This dispute over the leadership question had previously played out in Madhya Pradesh too where Jyotiraditya Scindia felt he deserved to be made the state’s chief minister but was elbowed out by Congress stalwart Kamal Nath. Scindia walked out of the Congress in March and took with him 22 Congress legislators of the state to join the BJP, thereby toppling the Nath government. The defection, aside from ousting the Congress from power, also ensured that Scindia gets elected to the Rajya Sabha as a BJP nominee from the state while the party also secures another seat from the state which would have otherwise been wrested by the Congress.
It has, since the Scindia revolt, been speculated that Pilot would follow the same script. However, this is where Congress leaders from Rajasthan, including some loyalists of Pilot, that Outlook spoke to strike a dissenting note.
“If the BJP had tried to simultaneously poach Scindia and Pilot to topple the Congress governments in M.P and Rajasthan it may have worked but I do not believe it will work now because our MLAs can see the terrible state that Congress defectors in M.P find themselves in. Besides, there is a lot of public anger against the BJP due to the lockdown which will make re-election on BJP ticket difficult for Congress MLAs who defect. No one wants that uncertainty when you know you can stay where you are and finish a full term as an MLA and possibly even become a minister sometime,” a Rajasthan Congress MLA considered close to Pilot tells Outlook.
Another factor that Congress leaders from Rajasthan allude to while insisting on the stability of their government in the state is the political cunning of Ashok Gehlot. “Unlike Kamal Nath who was new to state politics, Gehlot is a grassroots politician and understands every aspect of the state’s politics and his legislators. A majority of our 107 MLAs are his loyalists and 12 of the 13 independents supporting this government are basically Gehlot’s people. Over the past year, Gehlot has also won over some MLAs who began as Pilot loyalists while Gehlot’s protégé-turned-rival C.P. Joshi was elected Assembly Speaker effectively excluding him from the ambit of being poached by the BJP,” a veteran party MLA says.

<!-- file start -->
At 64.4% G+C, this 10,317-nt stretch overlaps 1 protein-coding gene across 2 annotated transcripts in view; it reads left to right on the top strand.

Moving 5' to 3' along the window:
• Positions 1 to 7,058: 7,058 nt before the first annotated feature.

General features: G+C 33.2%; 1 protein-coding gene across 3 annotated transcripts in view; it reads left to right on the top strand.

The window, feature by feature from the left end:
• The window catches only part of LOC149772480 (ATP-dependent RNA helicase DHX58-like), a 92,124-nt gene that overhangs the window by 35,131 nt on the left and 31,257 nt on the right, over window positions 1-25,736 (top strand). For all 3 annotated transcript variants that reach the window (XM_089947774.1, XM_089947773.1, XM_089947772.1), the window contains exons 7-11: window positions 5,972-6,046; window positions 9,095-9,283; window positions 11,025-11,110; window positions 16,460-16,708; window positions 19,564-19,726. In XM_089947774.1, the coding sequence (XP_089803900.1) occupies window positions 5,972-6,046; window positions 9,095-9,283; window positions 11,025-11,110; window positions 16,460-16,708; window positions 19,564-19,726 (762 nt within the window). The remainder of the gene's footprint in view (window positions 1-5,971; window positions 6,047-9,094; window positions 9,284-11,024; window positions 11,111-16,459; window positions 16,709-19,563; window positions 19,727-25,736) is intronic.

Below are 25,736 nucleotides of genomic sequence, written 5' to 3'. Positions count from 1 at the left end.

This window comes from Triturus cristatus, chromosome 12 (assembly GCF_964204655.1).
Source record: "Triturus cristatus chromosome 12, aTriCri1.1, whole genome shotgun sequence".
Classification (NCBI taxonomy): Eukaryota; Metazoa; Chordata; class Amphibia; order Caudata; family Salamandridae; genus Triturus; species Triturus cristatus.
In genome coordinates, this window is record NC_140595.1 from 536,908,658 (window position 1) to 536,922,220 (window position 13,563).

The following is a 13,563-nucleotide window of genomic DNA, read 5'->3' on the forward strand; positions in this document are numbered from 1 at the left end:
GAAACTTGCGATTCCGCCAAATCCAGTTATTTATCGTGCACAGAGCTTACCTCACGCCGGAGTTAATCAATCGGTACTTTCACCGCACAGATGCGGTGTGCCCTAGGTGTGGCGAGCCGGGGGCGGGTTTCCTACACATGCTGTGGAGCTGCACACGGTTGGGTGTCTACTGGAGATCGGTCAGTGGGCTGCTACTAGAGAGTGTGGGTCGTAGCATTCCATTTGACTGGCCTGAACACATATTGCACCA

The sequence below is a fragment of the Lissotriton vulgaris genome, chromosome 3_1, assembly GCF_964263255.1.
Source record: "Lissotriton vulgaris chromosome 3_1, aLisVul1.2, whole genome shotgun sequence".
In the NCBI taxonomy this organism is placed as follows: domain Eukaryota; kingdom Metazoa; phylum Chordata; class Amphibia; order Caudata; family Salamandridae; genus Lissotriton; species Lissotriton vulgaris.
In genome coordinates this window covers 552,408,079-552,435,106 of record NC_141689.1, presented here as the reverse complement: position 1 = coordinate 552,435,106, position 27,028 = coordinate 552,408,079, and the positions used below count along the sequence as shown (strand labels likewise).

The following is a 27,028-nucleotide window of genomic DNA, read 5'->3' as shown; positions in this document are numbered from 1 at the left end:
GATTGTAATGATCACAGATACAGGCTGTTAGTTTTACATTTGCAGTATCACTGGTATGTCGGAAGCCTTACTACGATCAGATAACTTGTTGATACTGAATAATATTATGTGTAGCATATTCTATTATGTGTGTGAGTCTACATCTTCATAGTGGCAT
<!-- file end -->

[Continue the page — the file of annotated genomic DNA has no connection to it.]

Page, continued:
The numbers too, says another Congress leader, do not favour the BJP’s bid for toppling the state government. “The BJP needs a minimum of 28 additional MLAs to reach the simple majority mark. Since a majority of the independents are loyal to Gehlot and nearly half a dozen Congress MLAs who once professed allegiance to Pilot now rooting for the chief minister, the BJP cannot assuredly bank on a bloc of defectors as it did with Scindia’s men in M.P,” the leader says.
Both Gehlot and Pilot have, for now, been putting up a united front, telling reporters that though the BJP was making efforts to destabilize the government these would not yield any fruit. Unlike the drama that unfolded before the Nath government fell in M.P when Scindia refused to respond to messages from the Congress leadership and facilitated the BJP to fly his loyal MLAs out of Bhopal to a resort in Bangalore, Pilot has not indulged in any vanishing act. “He is attending all meetings and was present at the residence of Gehlot when the MLAs were summoned on Wednesday evening before being taken to the resort. On Thursday too, Pilot and Gehlot jointly spoke to all MLAs and central observers,” says a party leader.
A section of Congress leaders believe that the scenes unfolding in Jaipur are more a case of being ‘better safe than sorry’ as Gehlot “does not want to be seen as being complacent despite a palpable threat from the BJP and some within the Congress.” A party MLA close to Gehlot tells Outlook that the current churning “appears to be more of an effort to embarrass Gehlot during the Rajya Sabha polls by ensuring some amount of cross-voting by Congress or independent MLAs to put the chief minister on notice but it doesn’t look like there is an immediate possibility of the government falling.”
The intrigue is likely to continue until the legislators cast their votes for the Rajya Sabha polls on June 19 but the Congress, for now, seems confident of having averted a crisis. It would, however, need to stay alert of the BJP's machinations if it wishes to complete its term in power.